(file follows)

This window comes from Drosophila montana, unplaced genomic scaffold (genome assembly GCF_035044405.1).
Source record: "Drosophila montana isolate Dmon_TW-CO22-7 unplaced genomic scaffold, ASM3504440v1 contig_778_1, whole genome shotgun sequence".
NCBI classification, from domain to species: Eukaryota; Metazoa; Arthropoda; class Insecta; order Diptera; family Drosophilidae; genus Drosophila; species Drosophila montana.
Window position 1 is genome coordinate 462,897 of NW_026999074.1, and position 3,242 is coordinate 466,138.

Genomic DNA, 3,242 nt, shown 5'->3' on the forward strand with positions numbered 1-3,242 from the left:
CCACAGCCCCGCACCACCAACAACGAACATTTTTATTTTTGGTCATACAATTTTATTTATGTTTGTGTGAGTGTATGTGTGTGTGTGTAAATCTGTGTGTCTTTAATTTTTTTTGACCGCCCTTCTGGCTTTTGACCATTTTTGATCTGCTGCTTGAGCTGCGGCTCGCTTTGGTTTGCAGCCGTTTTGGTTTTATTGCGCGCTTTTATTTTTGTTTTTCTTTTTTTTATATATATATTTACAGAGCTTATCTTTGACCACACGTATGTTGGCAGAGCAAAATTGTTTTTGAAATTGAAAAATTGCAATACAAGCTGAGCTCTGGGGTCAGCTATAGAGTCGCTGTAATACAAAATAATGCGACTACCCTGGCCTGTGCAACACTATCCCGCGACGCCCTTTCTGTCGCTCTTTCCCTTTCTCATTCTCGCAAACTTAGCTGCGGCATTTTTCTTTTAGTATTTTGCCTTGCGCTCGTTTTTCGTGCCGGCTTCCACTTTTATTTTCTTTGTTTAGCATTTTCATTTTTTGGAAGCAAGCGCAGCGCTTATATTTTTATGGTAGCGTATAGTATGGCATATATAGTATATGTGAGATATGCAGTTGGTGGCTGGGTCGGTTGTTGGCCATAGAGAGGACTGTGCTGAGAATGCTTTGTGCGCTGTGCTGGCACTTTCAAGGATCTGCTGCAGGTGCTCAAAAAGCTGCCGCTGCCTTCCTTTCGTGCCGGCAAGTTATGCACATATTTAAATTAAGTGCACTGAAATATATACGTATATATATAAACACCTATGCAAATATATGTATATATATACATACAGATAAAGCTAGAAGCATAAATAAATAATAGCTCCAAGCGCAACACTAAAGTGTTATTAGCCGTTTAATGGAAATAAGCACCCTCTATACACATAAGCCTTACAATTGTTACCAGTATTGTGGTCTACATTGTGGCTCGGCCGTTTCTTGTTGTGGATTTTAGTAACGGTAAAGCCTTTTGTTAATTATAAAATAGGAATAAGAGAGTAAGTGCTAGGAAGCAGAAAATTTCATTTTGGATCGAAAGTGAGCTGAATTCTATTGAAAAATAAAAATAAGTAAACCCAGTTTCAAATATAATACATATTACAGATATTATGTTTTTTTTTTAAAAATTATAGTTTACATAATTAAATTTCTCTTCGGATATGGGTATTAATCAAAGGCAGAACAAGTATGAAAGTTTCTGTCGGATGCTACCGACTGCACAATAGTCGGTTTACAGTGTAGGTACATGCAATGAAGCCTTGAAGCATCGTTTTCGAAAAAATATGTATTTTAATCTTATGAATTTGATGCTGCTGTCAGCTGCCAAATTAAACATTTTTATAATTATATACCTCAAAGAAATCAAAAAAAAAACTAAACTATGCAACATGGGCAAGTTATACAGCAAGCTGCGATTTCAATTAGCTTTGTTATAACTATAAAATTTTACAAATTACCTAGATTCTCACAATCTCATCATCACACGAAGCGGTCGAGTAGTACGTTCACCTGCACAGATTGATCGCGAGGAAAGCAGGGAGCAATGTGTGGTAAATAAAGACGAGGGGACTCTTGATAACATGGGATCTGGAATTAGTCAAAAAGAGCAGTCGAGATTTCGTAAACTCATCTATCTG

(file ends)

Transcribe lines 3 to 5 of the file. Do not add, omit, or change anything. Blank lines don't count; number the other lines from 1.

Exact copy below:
NCBI classification, from domain to species: Eukaryota; Metazoa; Arthropoda; class Insecta; order Diptera; family Drosophilidae; genus Drosophila; species Drosophila montana.
Window position 1 is genome coordinate 462,897 of NW_026999074.1, and position 3,242 is coordinate 466,138.

Genomic DNA, 3,242 nt, shown 5'->3' on the forward strand with positions numbered 1-3,242 from the left: